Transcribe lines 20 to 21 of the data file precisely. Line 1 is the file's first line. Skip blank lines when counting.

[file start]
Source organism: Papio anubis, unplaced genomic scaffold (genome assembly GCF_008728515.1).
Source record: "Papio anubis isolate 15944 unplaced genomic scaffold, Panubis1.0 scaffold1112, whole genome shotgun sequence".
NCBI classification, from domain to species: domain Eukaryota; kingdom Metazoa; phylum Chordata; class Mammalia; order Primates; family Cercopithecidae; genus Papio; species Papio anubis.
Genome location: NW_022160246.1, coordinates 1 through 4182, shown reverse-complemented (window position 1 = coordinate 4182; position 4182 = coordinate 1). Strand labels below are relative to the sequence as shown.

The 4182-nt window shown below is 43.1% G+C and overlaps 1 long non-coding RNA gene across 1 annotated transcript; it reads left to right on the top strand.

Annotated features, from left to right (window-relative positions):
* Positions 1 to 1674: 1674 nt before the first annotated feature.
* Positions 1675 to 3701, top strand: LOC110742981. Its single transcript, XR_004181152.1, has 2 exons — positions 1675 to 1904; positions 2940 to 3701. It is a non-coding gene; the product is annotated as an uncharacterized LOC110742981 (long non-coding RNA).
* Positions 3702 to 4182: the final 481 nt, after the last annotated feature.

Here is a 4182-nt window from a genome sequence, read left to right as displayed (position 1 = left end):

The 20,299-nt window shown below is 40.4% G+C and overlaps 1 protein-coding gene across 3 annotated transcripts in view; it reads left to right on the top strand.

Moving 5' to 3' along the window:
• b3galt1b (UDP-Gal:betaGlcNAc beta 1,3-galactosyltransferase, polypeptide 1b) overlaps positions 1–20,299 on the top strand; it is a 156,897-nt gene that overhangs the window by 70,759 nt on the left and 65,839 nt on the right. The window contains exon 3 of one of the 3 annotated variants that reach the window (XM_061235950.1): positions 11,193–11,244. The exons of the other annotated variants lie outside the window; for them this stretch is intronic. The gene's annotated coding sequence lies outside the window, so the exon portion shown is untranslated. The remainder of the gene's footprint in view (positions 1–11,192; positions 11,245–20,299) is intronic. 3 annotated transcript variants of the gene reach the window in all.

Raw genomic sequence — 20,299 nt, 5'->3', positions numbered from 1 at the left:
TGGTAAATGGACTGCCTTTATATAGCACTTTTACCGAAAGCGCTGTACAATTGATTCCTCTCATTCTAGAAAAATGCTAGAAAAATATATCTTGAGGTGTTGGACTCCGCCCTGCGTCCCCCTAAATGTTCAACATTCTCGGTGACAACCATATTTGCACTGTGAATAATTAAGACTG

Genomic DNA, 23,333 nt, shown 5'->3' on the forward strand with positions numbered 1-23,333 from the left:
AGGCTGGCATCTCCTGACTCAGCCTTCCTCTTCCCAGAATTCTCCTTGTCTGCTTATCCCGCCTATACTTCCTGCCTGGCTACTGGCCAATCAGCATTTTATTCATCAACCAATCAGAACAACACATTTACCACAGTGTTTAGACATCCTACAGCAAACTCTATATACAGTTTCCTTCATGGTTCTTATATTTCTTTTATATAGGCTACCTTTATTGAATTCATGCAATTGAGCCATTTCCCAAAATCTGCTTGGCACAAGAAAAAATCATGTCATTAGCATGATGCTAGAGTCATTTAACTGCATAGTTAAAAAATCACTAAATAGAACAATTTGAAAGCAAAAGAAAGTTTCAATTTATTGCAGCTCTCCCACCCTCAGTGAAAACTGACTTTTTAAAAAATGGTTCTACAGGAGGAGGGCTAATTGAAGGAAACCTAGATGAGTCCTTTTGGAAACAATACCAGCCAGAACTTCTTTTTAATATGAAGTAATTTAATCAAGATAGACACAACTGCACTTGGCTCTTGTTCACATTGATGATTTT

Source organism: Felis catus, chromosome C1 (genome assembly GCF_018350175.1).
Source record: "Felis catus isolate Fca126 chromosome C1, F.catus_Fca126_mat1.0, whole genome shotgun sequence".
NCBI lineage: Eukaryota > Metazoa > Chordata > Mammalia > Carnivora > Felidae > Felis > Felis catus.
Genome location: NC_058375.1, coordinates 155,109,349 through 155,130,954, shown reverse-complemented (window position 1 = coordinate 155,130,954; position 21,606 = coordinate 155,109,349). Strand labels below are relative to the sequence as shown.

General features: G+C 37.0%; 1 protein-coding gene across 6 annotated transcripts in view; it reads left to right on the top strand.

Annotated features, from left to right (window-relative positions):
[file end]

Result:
NCBI lineage: Eukaryota > Metazoa > Chordata > Mammalia > Carnivora > Felidae > Felis > Felis catus.
Genome location: NC_058375.1, coordinates 155,109,349 through 155,130,954, shown reverse-complemented (window position 1 = coordinate 155,130,954; position 21,606 = coordinate 155,109,349). Strand labels below are relative to the sequence as shown.